There is, however, an opposing view, and for completeness I present it here as well. When I asked a friend of mine – one of the best hackers in the world – why he didn’t encrypt emails, he said that when he had the encryption keys published, people wrote him things that he didn’t want to receive. The feeling of private communication removes inhibitions, and suddenly people want to hack big sites and hack into the mailboxes of their business or romantic partners. At the same time, as a hacker, he knows that most people don’t know how to secure their endpoint devices – and so they’re typing, thinking they’re safe, while their mobile or computer screen is being uploaded by some spyware and sent somewhere. So making it impossible to communicate safely has an advantage for him – everyone assumes that unencrypted messages can be read by someone and so they censor themselves.

For me, the need to encrypt outweighed this risk, because I found that people write things they shouldn’t anyway. I can’t be responsible for what other people write to me, and with such “sensitive” requests I will politely reject them anyway, whether they come through an encrypted or unencrypted channel.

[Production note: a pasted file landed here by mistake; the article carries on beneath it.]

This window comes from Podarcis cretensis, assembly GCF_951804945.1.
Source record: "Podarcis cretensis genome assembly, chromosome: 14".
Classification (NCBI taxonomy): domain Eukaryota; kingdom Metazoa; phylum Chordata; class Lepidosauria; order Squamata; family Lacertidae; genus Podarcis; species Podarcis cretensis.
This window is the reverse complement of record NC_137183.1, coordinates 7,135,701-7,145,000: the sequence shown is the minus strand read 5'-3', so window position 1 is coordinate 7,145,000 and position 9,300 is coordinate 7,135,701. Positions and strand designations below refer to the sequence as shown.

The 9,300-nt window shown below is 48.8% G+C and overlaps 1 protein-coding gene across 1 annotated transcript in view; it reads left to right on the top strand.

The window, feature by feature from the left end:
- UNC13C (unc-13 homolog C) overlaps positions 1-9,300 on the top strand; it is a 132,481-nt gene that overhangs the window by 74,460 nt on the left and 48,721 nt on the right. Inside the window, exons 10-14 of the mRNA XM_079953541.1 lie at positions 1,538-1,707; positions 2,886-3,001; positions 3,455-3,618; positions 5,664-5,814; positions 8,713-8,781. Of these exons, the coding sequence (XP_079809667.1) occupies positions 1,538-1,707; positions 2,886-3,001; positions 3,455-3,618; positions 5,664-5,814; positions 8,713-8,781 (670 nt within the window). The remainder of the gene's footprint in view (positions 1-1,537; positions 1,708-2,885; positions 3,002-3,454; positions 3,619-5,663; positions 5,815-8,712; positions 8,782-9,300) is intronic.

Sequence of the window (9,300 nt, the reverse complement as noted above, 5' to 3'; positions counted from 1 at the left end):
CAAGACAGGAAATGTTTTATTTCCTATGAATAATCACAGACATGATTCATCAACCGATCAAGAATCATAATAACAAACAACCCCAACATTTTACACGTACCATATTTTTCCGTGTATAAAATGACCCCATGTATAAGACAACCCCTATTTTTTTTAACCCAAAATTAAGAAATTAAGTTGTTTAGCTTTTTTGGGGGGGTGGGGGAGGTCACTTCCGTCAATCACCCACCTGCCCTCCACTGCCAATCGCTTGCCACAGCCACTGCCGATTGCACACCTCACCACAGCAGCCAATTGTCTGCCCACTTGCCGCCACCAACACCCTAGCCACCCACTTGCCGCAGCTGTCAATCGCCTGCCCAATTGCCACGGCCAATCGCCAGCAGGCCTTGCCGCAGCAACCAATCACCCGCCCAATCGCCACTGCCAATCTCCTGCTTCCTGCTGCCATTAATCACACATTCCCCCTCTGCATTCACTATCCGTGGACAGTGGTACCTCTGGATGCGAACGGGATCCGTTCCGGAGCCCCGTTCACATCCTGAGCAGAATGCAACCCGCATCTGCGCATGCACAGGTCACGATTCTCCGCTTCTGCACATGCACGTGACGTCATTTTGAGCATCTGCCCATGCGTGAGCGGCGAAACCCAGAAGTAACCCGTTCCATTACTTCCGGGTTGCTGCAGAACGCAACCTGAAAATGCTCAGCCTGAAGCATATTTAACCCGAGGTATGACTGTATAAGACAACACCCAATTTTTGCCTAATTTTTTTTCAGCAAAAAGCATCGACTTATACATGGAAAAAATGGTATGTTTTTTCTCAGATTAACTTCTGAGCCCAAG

So encryption is not a pass to do bad things. And we have to expect that the need for encrypted communications will be misjudged by the other side. I try not to allow them to do that.

Evaluation of what is sensitive changes over time

You know that situation when it started out kind of innocently and the conversation turned into something sensitive? That’s when we’d prefer not to have someone “record” the beginning of the conversation either.

The retrospective evaluation of what was sensitive may be different than when we are in the flow of the communication. Communication sensitivity evaluation changes as the context changes.

But after all, my tool allows encryption

Facebook Messenger, but also Telegram, for example, allows you to turn on encryption for specific one on one conversations. By not making it automatic almost no one uses it. And everything we’ve written so far applies – “we should have turned it on” then once the conversation gets going it’s too late. I don’t use Telegram, and exactly zero people have written with me with Facebook Messenger’s secret chat feature so far. An option we don’t use anyway is kind of pointless. It’s something we need to think about and proactively turn it on. It’s not going to happen in practice, people are lazy.

I trust the operator